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Reforming Health Care

Underdog presidential candidate Mike Huckabee reacts to an out-of-work steelworker's plight.

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The surprise second-place finisher in last weekend's Iowa straw vote for Republican presidential candidates was former Arkansas governor Mike Huckabee, a Southern Baptist minister and a bass player who specializes in stump jams featuring Lynyrd Skynyrd's "Free Bird."

Huckabee is also one of the few GOP candidates talking about health-care reform. Just before the straw vote in Iowa, Hardball's Chris Matthews asked Huckabee to comment on the plight of Steve Skvara, a lifelong Chicago steelworker whose company went out of business, paying off its executives with golden parachutes but leaving both Skvara and his wife without the pension and health-care benefits they had been promised.

Here is Huckabee's response to Matthews. — Jackson Baker

The first thing we've got to do as a Republican Party is quit being a wholly owned subsidiary of Wall Street and the corporations that have done exactly what Steve talked about. And that is: allow workers at the bottom to make money for their companies and then let a CEO get a pension, get a wonderful bonus, take a trip to the Riviera, and Steve takes a trip to the poorhouse.

Not many Republicans are willing to say it, but we better say it or we're not going to win another election for a generation. We've allowed a lot of people in the airline industry — the baggage handlers, the ticket agents, the clerks — to take 40 percent pay cuts. The executives who steer the company into bankruptcy ... they get a $200 million bonus.

And it's not based on capitalism. This is sheer, unadulterated greed, and that's not what makes a strong economy. And it's going to ruin not just this country. It's going to collapse the Republican Party, if we don't start standing up and saying that you can't have that kind of economy, where CEOs make 500 times that of their workers and call that perfectly acceptable. It's not acceptable. And people like Steve have got to be factored into the equation.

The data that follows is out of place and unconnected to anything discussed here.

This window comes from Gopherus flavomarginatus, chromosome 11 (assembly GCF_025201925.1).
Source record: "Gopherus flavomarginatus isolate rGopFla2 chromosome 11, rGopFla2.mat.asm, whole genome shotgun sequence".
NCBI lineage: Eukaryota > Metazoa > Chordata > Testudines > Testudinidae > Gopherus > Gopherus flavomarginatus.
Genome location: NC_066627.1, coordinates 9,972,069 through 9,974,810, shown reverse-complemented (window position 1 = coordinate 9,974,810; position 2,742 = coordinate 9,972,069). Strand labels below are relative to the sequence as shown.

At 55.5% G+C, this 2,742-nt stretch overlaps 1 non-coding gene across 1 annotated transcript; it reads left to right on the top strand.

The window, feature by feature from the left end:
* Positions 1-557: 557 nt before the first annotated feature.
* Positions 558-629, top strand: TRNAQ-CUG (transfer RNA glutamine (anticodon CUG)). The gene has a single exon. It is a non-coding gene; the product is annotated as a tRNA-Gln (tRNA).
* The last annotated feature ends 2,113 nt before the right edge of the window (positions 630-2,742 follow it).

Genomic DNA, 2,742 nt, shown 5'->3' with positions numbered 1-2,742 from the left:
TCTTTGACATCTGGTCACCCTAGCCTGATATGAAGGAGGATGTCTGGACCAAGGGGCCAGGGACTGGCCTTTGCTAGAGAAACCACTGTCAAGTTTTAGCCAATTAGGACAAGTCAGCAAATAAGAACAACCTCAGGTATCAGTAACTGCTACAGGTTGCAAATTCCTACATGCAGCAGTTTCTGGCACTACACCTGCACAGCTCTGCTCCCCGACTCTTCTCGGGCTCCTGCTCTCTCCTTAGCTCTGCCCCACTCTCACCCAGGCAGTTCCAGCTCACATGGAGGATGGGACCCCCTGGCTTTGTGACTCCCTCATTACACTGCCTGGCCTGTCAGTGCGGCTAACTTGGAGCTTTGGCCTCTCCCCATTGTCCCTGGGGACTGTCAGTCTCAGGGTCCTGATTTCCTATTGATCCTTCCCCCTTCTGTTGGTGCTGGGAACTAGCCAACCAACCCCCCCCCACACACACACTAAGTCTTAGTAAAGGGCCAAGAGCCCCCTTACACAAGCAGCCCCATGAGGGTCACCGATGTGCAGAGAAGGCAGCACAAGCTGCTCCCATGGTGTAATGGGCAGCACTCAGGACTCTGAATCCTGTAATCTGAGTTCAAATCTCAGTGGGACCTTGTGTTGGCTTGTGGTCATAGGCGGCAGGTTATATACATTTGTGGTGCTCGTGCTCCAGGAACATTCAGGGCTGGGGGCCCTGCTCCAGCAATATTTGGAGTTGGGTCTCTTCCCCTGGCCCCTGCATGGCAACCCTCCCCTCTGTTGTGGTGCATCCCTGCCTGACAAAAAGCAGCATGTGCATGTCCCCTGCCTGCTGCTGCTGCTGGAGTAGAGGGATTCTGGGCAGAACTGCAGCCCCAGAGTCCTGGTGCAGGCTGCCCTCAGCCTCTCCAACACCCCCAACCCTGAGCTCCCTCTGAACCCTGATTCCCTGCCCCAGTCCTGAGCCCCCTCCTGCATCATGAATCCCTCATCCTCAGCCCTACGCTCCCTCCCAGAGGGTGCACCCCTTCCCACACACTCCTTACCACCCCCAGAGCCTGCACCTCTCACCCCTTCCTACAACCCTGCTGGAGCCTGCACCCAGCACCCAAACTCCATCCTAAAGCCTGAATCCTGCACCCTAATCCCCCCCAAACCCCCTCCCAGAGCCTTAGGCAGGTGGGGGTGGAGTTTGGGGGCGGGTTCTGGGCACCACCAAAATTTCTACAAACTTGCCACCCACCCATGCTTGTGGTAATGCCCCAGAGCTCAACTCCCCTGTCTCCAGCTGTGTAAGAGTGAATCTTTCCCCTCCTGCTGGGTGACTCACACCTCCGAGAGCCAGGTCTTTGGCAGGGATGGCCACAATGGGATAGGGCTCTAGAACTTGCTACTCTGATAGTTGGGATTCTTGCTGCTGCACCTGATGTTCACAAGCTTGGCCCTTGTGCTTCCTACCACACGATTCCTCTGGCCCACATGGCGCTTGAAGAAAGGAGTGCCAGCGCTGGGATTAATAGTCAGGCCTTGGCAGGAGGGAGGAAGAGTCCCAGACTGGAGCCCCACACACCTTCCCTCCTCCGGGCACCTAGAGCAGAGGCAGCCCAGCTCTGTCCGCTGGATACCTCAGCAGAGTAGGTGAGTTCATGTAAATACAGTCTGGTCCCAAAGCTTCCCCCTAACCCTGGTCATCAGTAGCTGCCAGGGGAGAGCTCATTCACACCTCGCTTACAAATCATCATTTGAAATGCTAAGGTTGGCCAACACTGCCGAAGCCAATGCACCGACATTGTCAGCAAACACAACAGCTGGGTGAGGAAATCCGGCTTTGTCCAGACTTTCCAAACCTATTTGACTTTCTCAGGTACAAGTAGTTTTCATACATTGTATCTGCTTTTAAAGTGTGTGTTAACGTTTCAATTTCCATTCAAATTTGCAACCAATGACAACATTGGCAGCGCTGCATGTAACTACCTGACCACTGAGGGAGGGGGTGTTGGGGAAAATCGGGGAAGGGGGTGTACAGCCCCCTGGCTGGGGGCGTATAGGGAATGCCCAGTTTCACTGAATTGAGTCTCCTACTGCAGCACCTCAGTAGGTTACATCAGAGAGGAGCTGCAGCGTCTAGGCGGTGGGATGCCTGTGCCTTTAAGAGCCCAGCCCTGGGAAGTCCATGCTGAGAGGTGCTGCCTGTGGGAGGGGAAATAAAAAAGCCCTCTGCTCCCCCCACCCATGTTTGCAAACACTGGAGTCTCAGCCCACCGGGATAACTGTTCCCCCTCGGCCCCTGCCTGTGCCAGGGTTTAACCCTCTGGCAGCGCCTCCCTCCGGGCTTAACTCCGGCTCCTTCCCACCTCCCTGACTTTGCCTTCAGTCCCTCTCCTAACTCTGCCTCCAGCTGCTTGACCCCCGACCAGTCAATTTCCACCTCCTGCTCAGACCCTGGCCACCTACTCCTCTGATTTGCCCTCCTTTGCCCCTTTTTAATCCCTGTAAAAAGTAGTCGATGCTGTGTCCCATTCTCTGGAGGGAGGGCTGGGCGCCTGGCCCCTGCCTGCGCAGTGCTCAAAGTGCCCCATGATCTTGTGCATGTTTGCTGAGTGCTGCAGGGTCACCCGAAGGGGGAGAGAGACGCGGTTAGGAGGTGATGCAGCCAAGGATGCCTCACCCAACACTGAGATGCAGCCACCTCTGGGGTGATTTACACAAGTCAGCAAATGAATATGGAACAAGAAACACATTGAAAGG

I came from a working family. I understand what it's like when you have a dad who has the grub of the day on his hands and never got it off as long as he lived, never finished high school, and wanted his kid to do better than him.

A lot of Americans have been able to live better because our parents sacrificed for us. You look at a guy like Steve and you realize we better run for president and remember him and not just the folks who come to the high-price cocktail parties in Manhattan and Georgetown.

One thing we have got to do is to change this post-World War II healthcare system, which is based on tying your health care to your employer. That may have been fine when my dad and people of his generation worked for the same people for 30 years. People do not do that now. 

We need plans that are tied to the individual, not to their workplace. I need to own my own health care. I need to be able to get the best doctors I can. And that is not going to happen if I have got somebody up the company corporate ladder who is looking after the company's interests, not mine. 

So the first thing is to move to a portability-based system and a personally owned system. Empower people to have their own health care, pick their doctors, bring quality into the equations. Let us know what it is really costing. Give me the power of information to shop as a consumer. 

[Give me] electronic medical records that belong to me, not to my doctor, so that I can carry them with me to the best health-care professionals I can get.

... [T]here are some of us who are looking at this as a fundamentally upside-down system. 

Now a candidate for president, Mike Huckabee was governor of Arkansas from 1996 to 2007.

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